In fact, the Israeli Prime Minister, Begin, refused to budge on the Palestinian state issue, so many experts thought all bets were off on a treaty. However, the United States stepped into pressure Israel into dealing with Egypt in separate accords, noting that aid and other concessions would depend on Israel's cooperation. (www.mideastweb.org)

As a result of this multilateral effort, a treaty was finally signed. The main facets of the treaty were legitimate rights and just claims for the Palestinians, and return of all the Israeli held territories.

The treaty ended 30 years of war and marked an historic event. Public interest was high, as well as the public relations selling job by the United States: The signing was broadcast live on television from the White House lawn. (www.bbc.co.uk) a smiling President Jimmy Carter looked on as Sadat and Begin signed the historic document.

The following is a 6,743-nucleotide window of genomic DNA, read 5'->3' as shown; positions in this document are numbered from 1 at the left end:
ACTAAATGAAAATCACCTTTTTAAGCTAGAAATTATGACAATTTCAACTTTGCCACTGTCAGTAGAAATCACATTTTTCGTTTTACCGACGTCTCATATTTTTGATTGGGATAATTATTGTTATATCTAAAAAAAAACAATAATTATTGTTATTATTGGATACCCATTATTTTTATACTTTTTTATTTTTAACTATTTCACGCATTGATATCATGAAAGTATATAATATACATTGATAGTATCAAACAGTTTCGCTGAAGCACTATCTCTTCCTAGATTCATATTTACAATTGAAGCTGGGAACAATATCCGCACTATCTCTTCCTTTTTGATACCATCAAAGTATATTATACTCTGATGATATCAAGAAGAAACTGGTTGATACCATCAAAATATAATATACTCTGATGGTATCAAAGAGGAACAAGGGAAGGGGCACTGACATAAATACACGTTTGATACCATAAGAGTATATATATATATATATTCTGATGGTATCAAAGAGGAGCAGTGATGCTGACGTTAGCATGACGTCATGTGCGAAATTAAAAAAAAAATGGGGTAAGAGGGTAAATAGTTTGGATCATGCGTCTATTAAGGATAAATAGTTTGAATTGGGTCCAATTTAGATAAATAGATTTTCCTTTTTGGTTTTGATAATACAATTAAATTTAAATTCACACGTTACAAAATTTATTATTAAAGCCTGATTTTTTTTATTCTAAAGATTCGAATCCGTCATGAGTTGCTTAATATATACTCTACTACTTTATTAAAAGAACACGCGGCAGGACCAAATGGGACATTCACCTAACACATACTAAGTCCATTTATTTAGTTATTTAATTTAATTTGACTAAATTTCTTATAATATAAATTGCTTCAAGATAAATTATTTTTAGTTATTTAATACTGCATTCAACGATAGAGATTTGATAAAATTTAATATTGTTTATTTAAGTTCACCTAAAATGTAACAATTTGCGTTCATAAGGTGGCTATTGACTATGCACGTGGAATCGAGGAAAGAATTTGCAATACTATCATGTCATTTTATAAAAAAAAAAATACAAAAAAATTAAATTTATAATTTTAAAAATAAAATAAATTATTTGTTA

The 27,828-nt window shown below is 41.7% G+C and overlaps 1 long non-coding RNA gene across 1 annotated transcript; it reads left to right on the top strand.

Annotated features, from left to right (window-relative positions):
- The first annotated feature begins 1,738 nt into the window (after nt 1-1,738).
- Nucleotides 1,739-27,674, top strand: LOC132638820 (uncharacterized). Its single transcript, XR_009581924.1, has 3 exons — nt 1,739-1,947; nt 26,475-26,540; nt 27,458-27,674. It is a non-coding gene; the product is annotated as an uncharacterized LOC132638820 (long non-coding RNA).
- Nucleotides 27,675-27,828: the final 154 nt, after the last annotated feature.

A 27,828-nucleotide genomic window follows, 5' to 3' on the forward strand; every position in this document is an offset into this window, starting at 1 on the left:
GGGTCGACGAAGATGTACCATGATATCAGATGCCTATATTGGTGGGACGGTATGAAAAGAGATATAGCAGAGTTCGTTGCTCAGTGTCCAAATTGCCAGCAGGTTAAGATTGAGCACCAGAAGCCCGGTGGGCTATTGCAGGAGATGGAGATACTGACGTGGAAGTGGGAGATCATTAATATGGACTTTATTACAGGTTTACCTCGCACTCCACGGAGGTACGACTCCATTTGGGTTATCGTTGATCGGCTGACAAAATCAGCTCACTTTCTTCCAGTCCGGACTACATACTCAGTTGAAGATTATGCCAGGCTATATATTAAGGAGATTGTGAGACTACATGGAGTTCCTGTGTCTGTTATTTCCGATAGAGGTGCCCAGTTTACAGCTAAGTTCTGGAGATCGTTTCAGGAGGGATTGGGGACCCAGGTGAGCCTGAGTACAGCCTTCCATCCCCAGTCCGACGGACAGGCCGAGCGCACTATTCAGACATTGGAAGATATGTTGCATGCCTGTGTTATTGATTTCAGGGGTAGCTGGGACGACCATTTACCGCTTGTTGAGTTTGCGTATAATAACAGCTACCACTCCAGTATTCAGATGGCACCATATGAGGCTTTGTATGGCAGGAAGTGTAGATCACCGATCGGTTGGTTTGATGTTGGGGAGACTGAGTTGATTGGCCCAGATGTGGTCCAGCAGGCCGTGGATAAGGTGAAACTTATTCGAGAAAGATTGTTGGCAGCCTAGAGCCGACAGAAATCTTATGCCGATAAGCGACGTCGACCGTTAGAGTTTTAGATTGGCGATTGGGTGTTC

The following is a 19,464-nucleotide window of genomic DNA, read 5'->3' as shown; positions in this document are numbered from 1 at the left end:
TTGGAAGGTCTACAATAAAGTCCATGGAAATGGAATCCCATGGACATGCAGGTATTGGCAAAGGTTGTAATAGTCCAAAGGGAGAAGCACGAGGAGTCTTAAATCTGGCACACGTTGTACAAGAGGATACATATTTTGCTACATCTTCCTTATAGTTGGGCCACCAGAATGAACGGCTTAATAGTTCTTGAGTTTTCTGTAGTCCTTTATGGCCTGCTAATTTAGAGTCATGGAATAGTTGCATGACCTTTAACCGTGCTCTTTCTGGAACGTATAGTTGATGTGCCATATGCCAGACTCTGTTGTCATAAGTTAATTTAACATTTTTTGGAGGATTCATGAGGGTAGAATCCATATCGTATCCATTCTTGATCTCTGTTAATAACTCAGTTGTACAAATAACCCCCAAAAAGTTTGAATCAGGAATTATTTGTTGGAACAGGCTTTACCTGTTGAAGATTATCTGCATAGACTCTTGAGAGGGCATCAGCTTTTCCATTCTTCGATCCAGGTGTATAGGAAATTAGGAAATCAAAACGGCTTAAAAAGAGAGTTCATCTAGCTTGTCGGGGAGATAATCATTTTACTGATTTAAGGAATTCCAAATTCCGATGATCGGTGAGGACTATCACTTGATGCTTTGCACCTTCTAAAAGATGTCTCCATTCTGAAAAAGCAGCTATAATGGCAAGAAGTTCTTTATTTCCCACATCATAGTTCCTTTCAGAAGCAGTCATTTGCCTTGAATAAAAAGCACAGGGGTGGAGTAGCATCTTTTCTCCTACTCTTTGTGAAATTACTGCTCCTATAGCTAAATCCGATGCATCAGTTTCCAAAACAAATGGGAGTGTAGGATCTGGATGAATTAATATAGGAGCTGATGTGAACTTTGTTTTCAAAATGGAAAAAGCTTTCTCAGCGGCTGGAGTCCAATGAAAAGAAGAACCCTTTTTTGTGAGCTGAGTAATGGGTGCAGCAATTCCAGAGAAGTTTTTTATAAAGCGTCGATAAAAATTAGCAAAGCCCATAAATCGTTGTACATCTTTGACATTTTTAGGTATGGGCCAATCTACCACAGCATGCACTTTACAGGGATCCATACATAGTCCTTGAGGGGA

Mr Sadat praised President Carter as "the man who performed the miracle." "Without exaggeration," he said, "what he did constitutes one of the greatest achievements of our time."

Mr Carter, however, was more cautious, saying the treaty was "a first step on a long and difficult road." "We must not minimalise the obstacles that lie ahead," he said. (www.bbc.co.uk)

But all was not perfect. In retrospect, here are the upshots of the peace treaty: The Egypt-Israel peace treaty was a direct result of the Camp David Peace Accords, signed in September of 1978. President Sadat and Prime Minister Begin were jointly and ceremoniously awarded the Nobel Peace Prize later that year.